Italian government gets 2019 budget through parliament

Italian government gets 2019 budget through parliament
By Robert Hackwill
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The budget fixes the deficit at 2%, but lacks innovation and runs scared of EU spending limits, while some say despite the government's claims of reforms, it is business as usual.


The Italian government has obtained parliamentary approval for its 2019 budget, winning the vote handily in the afterglow of Saturday night's confidence vote win.

"This budget again is respectful of the will of the technocrats in Brussels. With its very polite deficit at 2%, which has brought you the compliments and the vote by a guy called Mario Monti," said the leader of rightist opposition party Fratelli d'Italia Giorgia Meloni, who has been spoiling for a fight with Brussels and is keen to assert Italian sovereignity.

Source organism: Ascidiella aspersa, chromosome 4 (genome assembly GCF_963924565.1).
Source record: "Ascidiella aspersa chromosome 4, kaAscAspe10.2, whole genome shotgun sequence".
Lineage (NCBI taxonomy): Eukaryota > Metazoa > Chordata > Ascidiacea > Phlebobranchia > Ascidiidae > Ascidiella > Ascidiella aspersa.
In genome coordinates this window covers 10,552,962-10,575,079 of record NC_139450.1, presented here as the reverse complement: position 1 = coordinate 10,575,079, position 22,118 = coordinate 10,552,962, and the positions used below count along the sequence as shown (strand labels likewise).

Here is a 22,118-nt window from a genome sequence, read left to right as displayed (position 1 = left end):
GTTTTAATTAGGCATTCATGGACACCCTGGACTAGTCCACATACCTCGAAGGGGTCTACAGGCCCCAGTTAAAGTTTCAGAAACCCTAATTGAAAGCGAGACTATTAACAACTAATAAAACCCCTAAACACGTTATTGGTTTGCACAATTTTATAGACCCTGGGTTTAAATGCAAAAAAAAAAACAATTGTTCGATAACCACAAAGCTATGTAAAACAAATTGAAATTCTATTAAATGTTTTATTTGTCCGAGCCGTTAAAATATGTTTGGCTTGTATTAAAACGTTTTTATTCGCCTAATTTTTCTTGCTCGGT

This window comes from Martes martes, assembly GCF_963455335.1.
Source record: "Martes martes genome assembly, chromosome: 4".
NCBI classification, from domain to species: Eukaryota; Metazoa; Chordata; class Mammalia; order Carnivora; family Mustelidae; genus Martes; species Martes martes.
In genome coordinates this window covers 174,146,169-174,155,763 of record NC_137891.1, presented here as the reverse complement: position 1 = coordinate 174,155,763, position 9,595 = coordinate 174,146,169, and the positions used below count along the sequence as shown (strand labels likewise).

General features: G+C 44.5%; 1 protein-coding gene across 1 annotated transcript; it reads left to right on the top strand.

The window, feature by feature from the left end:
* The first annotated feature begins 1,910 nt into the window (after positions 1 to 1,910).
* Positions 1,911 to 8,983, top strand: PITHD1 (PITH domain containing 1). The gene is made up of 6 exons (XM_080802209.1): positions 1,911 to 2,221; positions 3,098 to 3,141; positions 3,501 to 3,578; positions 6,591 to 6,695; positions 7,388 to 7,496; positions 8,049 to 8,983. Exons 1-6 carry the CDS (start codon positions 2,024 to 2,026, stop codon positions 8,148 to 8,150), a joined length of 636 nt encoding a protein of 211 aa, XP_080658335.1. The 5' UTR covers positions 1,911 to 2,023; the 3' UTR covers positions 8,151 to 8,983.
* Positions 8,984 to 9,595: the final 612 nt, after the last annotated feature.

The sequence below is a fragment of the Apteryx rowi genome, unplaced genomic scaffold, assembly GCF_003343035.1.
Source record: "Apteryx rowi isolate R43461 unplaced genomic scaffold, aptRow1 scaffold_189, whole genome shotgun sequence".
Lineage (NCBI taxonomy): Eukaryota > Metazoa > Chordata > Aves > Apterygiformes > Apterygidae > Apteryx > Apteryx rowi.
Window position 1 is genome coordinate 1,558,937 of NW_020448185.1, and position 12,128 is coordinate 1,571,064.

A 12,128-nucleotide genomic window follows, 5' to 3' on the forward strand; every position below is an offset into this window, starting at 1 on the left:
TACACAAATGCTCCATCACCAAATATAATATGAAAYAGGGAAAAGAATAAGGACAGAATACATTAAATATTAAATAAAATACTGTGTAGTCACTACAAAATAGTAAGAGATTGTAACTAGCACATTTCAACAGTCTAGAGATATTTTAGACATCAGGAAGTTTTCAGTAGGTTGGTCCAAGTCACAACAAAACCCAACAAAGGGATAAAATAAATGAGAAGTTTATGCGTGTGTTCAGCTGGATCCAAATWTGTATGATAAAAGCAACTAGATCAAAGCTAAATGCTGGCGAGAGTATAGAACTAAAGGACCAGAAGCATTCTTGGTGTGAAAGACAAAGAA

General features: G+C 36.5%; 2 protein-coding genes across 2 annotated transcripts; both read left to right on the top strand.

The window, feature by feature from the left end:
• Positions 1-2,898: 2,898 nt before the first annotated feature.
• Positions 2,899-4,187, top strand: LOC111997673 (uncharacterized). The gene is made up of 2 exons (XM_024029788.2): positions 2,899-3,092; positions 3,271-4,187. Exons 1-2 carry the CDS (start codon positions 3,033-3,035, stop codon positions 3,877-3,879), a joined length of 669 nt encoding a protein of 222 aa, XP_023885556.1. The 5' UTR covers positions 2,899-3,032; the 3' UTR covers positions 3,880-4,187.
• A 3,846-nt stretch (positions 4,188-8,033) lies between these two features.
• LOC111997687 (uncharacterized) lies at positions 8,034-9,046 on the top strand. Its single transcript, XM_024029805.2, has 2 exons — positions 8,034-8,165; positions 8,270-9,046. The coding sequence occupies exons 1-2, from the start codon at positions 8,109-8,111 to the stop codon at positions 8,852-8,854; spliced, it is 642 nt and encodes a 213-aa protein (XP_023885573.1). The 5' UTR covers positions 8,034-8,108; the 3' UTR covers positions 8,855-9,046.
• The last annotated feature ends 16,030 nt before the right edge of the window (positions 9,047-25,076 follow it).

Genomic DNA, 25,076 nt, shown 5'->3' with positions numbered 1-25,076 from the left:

The ECB bank boss Monti is accused by the governing Lega-5 Star coalition of anything bad coming from Brussels. But the budget was criticised from both right and left.

The Democrats' Emanuele Fiano said simply, 'This is a government increasing taxes'.

While a former member of Matteo Renzi's economy ministry, a former Democrat and now in a new leftist party, Stefano Fassina, insisted that there was nothing new in the bill.

"There's no change, this budget law has an absolute continuity with those which were approved in the previous legislature".

The Lega's parliamentary leader Riccardo Molinari attacked both the Democrat Party, saying they are not credible in their defense of Parliament's centrality, and Forza Italia, saying they were backing the previous government and its pensions' reform and now they had shown up against their own policies, when yesterday Forza Italia crowded the floor of parliament in protest, wearing blue jackets to oppose possible tax increases and pension cuts.

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